A few days after shooting and killing a Gainesville man, Mark Antonio Taylor II said from an interview room in Atlanta that he was trying to right a wrong.
“Do the right thing,” was his motto, he told the Gainesville police investigator.
In that moment and that interview, Taylor was confessing to murdering Charles Weaver, the prosecution said Monday in Hall County Superior Court.
“Mark Taylor will tell you himself as you hear the state’s evidence that he should not have walked up to that truck; that he should not have taken it; that he should not have shot Charles Weaver,” Assistant District Attorney Zach Smith said.
Taylor, 22, is accused of killing Weaver, 42, an employee at Carriage Mitsubishi on Browns Bridge Road, in the course of an alleged theft in the early hours of Dec. 28, 2012.
Taylor, his head down for the majority of his attorney’s opening statement, is charged with armed robbery, theft by taking, aggravated assault, three counts of felony murder, possession of a firearm during the commission of a crime and malice murder. He has been held at the Hall County Jail since his arrest.
But his defense attorney said the statement was only the expression of an acknowledgment Taylor had made at the time of the incident. He realized taking a truck from the dealership was wrong, and when he tried to give it back to Weaver, a confrontation led to two gunshots — one fatal — in self-defense, the attorney said.
“You’re going to see Mark Taylor, and he’s going to take the stand,” said Atlanta attorney Morris Fair Jr. in his opening statement. “You’re going to see what happened that day and what he meant by ‘Do the right thing.’”
Fair said that Taylor, in the U.S. Army Reserve, was cold and tired after spending the night in Gainesville, where his girlfriend lived. He had stayed in a hotel lobby on Browns Bridge Road.
He told the receptionist he was a veteran with no means to get home to Atlanta. He left on foot early in the morning, and spotted the 2011 red Nissan Frontier at the dealership, engine running.
He began to leave with the car, surveillance footage played by the prosecution showed, then drove toward Weaver as he approached.
“Yes, he’s wrong. He’s wrong for trying to take that truck. He knew it was wrong,” Fair said. “He said ‘I’m sorry’ ... and Charles Weaver put a knife to him.”
The shooting itself was not captured by the dealership’s roving surveillance camera, panning back and forth over the parking lot.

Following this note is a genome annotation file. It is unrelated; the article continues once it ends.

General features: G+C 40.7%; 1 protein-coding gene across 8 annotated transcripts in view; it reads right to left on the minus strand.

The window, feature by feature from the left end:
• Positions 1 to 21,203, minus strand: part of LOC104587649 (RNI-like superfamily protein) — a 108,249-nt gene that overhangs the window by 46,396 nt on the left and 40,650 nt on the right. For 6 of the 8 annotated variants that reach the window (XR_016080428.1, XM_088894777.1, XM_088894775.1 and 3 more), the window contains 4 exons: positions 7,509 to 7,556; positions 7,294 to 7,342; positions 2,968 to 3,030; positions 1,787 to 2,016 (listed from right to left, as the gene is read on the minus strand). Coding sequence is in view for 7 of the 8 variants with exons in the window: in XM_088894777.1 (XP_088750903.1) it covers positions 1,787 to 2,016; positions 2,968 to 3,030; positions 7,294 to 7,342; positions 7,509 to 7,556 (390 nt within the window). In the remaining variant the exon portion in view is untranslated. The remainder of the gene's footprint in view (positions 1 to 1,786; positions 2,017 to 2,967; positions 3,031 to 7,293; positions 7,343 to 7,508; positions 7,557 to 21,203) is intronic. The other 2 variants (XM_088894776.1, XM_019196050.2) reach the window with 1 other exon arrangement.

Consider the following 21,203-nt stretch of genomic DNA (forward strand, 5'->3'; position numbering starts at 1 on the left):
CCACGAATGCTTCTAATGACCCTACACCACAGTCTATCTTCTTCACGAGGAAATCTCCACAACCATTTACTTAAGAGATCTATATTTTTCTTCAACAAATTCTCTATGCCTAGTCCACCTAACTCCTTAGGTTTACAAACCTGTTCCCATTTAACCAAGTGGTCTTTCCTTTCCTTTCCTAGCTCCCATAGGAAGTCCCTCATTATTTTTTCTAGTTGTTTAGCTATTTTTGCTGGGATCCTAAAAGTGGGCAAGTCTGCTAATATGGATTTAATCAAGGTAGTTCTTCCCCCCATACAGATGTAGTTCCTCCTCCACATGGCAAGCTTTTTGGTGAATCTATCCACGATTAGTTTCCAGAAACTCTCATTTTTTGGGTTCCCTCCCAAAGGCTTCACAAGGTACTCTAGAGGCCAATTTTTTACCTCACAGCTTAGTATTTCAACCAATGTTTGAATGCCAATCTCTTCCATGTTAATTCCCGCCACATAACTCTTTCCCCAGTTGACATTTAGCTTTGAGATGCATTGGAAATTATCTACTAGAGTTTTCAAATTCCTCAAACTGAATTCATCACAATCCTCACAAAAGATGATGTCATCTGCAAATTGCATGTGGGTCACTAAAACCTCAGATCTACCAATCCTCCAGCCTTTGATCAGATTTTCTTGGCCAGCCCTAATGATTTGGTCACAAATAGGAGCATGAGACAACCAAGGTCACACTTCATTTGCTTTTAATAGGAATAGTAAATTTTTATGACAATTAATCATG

Smith said the killing “amounted to an execution,” in the words of the investigator, once Taylor had disarmed Weaver.
Taylor told the investigator he instructed Weaver to drop his knife and cellphone, and said he complied. Taylor feared for his life when he said Weaver went for his gun. The state said Weaver had tried to run from Taylor, as evidenced by blood, bullet casings, his location in the parts room and face-down position.
Jury selection also shed some insight into how the defense plans to frame a self-defense argument.
Chief Assistant District Attorney Wanda Vance asked the panel of potential jurors if any of them had acted in self-defense before, and followed up in individual questions by asking if jurors had been committing a crime when they acted in self-defense.
She asked jurors to raise their hand if they found racial slurs offensive to the point of “an aggressive response.”
Asked for clarification, Vance asked if a racial slur could “justify violence.”
After about three hours of questioning, seven men and seven women were selected to serve as the 12 jurors who will decide the case, and two alternates.
Six state’s witnesses testified Monday, including the first employees to find Weaver covered in blood on the concrete floor.
Parts manager Keith Roper made a second call to 911 after an initial call for emergency medical help.
“I’m not sure,” he told the dispatcher of Weaver’s injury. “He’s bleeding. There’s blood coming profusely out of his head.”
Roper made a second call when employees spotted shell casings, and determined there had been a shooting. Also taking the stand were first responders from the Gainesville Fire Department and police.
The case is expected to go through the end of the week, and Judge Bonnie Oliver told jurors testimony may be scheduled for Saturday.
Vance said if the trial’s brisk pace continues, the state will wrap up its presentation of evidence by Wednesday.
Vance said the state plans on entering nearly 100 photos into evidence today. The trial resumes at 8:30 a.m.